Welcome to the Southern California Squirrel Survey!

I’m Jim Dines, a mammalogist at the Natural History Museum of Los Angeles County. My colleague, Miguel Ordeñana, and I established this project to improve what is known about the distribution of squirrels in southern California. Your contributed observations will help!

Did you know that the eastern fox squirrels commonly observed in southern California are not native to the area? As their common name implies, these tree squirrels were introduced from the eastern United States about 100 years ago. We’re interested in tracking the expansion of this introduced species, but we also hope to gain valuable insight into what is happening when the introduced eastern fox squirrel comes into contact with the native western gray squirrel. Both are large bushy-tailed tree squirrels but you can tell them apart by their color: eastern gray squirrels have reddish-brown fur and are commonly seen in urban and suburban neighborhoods; western gray squirrels have silver-gray fur and live in the forested areas of our mountains and foothills.

We’re also interested in observations of other squirrel species in southern California. The northern flying squirrel is a small brown-gray nocturnal species found in the conifer forests of the San Bernardino Mountains. The lodgepole chipmunk and Merriam’s chipmunk can be difficult to tell apart, but both can be found in parts of southern California. There are also several ground squirrel species that occur in southern California: the California ground squirrel, the antelope ground squirrel, the round-tailed ground squirrel, and the Mojave ground squirrel.

We welcome photo submissions of all the above species, but we hope you’ll tell us more about your observations. Was the squirrel vocalizing, eating, or interacting with another animal? In what kind of habitat was it seen? The more detailed the observation, the better. Thanks for participating!

Publicado por jdines jdines, 18 de septiembre de 2013


Hi Jim,

Please contact me. sharon.reevelamesa@gmail.com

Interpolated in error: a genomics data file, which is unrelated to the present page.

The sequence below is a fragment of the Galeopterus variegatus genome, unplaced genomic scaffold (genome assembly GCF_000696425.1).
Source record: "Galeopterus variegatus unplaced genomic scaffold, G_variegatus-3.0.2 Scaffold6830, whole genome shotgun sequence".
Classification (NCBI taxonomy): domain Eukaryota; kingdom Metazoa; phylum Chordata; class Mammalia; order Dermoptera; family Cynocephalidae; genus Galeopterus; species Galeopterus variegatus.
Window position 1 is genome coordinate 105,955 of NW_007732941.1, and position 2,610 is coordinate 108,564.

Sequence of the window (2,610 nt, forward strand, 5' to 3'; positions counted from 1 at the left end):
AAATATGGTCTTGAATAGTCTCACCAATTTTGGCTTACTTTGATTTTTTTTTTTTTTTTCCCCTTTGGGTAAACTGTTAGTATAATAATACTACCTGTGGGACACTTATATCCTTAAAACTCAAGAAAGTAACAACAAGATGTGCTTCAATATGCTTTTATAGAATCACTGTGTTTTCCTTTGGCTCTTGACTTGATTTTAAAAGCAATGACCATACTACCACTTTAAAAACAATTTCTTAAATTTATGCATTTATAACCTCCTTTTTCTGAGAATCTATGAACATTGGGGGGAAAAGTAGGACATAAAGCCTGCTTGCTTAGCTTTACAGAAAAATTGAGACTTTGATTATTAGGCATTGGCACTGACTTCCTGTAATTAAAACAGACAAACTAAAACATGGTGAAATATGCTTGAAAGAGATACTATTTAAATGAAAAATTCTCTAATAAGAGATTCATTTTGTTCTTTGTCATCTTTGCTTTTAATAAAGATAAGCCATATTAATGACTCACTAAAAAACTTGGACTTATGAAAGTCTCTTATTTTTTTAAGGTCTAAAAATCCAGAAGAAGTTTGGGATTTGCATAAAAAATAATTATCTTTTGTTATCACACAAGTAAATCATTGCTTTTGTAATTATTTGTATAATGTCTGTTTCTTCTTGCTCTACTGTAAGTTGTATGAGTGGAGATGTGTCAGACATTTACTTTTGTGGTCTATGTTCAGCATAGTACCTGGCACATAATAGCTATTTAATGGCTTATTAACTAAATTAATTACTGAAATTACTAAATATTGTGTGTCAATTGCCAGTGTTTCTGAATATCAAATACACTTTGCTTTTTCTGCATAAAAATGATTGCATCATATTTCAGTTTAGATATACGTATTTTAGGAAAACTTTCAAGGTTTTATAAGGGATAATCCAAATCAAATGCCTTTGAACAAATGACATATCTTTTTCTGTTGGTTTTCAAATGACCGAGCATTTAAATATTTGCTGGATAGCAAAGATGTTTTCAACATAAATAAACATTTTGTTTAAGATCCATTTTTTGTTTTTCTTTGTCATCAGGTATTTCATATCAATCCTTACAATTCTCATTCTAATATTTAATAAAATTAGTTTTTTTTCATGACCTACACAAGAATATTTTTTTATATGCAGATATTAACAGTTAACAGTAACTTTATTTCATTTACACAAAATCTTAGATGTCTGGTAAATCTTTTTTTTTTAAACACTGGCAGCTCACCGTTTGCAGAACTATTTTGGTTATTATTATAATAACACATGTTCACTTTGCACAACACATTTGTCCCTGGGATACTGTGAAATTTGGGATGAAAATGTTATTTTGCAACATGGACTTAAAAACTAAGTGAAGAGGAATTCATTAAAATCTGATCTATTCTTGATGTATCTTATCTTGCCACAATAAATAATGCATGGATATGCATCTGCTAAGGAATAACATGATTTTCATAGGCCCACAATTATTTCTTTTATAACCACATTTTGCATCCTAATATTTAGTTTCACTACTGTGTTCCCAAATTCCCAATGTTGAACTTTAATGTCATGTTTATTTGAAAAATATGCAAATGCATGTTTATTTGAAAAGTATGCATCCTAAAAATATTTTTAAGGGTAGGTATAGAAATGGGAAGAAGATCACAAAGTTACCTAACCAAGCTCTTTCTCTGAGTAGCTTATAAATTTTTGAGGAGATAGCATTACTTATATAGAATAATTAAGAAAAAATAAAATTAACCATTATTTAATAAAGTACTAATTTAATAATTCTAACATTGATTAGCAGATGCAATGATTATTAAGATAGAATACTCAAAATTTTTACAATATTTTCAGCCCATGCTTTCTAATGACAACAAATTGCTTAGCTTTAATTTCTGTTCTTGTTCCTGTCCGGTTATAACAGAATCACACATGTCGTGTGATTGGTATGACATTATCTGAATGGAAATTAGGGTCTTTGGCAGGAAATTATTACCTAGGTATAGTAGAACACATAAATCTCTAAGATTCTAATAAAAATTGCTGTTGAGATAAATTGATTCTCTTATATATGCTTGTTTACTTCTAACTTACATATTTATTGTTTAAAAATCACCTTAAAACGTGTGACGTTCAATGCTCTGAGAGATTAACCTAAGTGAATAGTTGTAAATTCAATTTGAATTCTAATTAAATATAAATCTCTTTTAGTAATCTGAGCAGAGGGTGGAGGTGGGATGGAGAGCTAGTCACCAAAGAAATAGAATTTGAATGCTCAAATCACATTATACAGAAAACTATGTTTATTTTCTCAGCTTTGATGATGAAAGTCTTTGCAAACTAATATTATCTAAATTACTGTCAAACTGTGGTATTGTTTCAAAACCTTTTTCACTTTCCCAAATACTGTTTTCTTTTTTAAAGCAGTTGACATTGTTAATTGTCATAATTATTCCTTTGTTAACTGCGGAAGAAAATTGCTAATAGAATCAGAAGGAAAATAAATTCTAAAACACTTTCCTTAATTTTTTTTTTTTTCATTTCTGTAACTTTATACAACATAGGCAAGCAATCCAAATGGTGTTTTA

I believe Eastern Squirrels just moved into our area in La Mesa. If they are non-native I am not happy about that. We never had squirrels of any kind before and I saw one on the deck today. I do not feed the birds or anything. I hope you can shed some light on what species I am seeing. Thanks, Sharon

Publicado por chezron hace casi 8 años (Marca)

Hi, Great project! I am a volunteer for the Pacific Grove Natural History Museum in Central CA Coast. Last year a Museum Monarch Docent observed an Eastern Fox Squirrel eating adult monarchs! Curious, with your squirrel knowledge - what you think about that behavior. Thanks for your citizen science work.
best, elayne

Publicado por elayne_a hace más de 4 años (Marca)

Hello Jim, I do not know if this project is still active. However, in case it is, I wanted to inform you that we now have Fox Squirrels in our Live Oak, Macadamia and pine tree at our nearby rental house in Encanto, which is a community in San Diego. I have never seen these squirrels before this last summer, 2021. I have seen at least two, and was notified of a baby squirrel which fell out of the tree. In any case, I will have to find a way to get rid of them since they are invasive and now we have no more edible macadamia nuts nor have I seen any acorns on our oak. We also have a young Pinus quadrifolia which should start producing pine nuts any year now and I want to propagate the tree through seedlings. Any recommendations would be appreciated. Thank you.

Publicado por mariehunrichs hace 3 meses (Marca)

Hello! Yes, the project is still active (although I'm apparently a little slow in answering messages--sorry about that!). Thanks for the information about eastern fox squirrels now extending their range into Encanto.

As far as removing these pesky non-natives, you can hire a pest control company to trap and remove the squirrels on your property, but I'm afraid that is a temporary fix. Other squirrels will eventually move in and take the place of the removed ones -- especially with those wonderful trees that you have. Once they have become established in a neighborhood, that's pretty much it. This is especially true if other folks in the neighborhood "like" the squirrels being around and leave peanuts and other goodies out for them.

You can trap the squirrels yourself using this Havahart Livetrap:

Use peanuts, corn chips, pretty much anything for bait... but then you need to somehow get rid of the trapped squirrels. Technically, it's illegal to release trapped squirrels anywhere so I can't advise you on what to do once you trap a squirrel. A regular program of trapping is probably the only way you'll be able to harvest your macadamia and pine trees.

Good luck, and let me know how it goes!
Jim Dines

Publicado por jdines hace alrededor de 2 meses (Marca)

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